• Chorionic villus sampling (CVS), which takes a sample from the placenta, the organ that nourishes your unborn baby in your uterus. It's usually done between the 10th and 13th week of pregnancy.
  • Percutaneous umbilical blood sampling (PUBS), which takes a blood sample from the umbilical cord. PUBS gives the most accurate diagnosis of Down syndrome during pregnancy, but it can't be done until late in pregnancy, between the 18th and 22nd week.

Down syndrome diagnosis after birth:

Your baby may get a blood test that looks at his or her chromosomes. This test will tell you for sure whether your baby has Down syndrome.

What happens during Down syndrome testing?

During a blood test, a health care professional will take a blood sample from a vein in your arm, using a small needle. After the needle is inserted, a small amount of blood will be collected into a test tube or vial. You may feel a little sting when the needle goes in or out. This usually takes less than five minutes.

For the first trimester ultrasound, a health care provider will move an ultrasound device over your abdomen. The device uses sound waves to look at your unborn baby. Your provider will check for thickness at the back of your baby's neck, which is a sign of Down syndrome.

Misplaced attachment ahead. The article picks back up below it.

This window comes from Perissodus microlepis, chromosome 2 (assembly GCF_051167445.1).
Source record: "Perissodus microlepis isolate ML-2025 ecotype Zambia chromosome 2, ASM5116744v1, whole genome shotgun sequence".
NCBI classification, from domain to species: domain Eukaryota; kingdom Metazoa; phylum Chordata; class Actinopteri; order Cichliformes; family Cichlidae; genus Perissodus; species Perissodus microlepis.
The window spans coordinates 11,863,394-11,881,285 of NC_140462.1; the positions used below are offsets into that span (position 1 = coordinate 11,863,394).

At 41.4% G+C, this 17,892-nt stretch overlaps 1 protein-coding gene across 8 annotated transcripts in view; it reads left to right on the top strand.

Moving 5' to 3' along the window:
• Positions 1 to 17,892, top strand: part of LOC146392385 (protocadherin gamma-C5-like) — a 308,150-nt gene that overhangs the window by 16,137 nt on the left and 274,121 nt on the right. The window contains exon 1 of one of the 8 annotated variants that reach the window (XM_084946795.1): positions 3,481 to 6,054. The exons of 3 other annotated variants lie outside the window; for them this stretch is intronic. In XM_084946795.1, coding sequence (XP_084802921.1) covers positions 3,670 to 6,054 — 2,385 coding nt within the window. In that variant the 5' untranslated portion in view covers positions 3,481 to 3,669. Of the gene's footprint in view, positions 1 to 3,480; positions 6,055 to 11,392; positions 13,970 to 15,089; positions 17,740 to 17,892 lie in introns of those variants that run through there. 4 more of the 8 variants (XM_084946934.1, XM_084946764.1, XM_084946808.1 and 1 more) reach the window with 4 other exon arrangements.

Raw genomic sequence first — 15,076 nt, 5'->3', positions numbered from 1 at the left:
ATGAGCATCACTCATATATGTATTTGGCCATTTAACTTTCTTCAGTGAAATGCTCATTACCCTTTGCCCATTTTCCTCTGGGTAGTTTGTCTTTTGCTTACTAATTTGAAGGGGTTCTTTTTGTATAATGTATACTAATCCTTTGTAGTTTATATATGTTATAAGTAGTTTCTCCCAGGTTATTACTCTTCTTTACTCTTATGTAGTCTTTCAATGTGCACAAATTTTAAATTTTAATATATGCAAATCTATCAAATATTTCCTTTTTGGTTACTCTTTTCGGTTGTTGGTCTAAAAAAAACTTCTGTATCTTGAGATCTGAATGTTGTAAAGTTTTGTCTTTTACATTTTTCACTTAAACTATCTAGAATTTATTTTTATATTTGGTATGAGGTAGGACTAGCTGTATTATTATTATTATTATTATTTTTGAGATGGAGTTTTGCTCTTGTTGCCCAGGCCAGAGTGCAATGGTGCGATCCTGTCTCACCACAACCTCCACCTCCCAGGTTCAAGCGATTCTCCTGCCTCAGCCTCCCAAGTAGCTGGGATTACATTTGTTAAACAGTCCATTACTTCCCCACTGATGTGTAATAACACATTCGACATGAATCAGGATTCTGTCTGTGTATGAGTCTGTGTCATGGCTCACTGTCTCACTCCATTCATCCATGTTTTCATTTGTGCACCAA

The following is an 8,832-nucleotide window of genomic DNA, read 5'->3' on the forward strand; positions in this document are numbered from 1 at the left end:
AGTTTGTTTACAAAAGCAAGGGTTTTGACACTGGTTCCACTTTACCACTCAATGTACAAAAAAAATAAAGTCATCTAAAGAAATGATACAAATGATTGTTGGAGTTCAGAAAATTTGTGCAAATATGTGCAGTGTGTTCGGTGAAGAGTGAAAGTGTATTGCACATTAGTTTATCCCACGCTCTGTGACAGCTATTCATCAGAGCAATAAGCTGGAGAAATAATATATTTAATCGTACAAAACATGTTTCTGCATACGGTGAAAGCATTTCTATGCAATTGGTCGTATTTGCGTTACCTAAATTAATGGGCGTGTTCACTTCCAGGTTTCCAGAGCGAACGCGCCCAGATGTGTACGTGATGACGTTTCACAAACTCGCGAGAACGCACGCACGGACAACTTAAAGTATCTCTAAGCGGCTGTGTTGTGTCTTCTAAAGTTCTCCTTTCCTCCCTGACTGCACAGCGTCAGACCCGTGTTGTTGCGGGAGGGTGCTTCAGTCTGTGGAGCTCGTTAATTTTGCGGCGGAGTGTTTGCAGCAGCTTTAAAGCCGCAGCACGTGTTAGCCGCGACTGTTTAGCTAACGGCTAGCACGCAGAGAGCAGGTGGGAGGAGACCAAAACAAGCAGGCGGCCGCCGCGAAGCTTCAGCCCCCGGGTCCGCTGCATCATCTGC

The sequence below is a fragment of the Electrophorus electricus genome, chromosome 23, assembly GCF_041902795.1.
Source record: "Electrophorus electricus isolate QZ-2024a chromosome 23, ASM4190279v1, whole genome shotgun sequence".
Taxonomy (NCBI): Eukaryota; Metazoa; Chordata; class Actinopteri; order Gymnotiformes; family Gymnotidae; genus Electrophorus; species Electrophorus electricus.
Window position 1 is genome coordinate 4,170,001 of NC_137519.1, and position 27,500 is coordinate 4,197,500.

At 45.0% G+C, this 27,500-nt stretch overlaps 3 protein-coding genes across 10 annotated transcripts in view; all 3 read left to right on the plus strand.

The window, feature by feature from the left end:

For amniocentesis:

  • You'll lie on your back on an exam table.
  • Your provider will move an ultrasound device over your abdomen. Ultrasound uses sound waves to check the position of your uterus, placenta, and baby.
  • Your provider will insert a thin needle into your abdomen and withdraw a small amount of amniotic fluid.

For chorionic villus sampling (CVS):

  • You'll lie on your back on an exam table.
  • Your provider will move an ultrasound device over your abdomen to check the position of your uterus, placenta, and baby.
  • Your provider will collect cells from the placenta in one of two ways: either through your cervix with a thin tube called a catheter, or with a thin needle through your abdomen.

For percutaneous umbilical blood sampling (PUBS):

  • You'll lie on your back on an exam table.
  • Your provider will move an ultrasound device over your abdomen to check the position of your uterus, placenta, baby, and umbilical cord.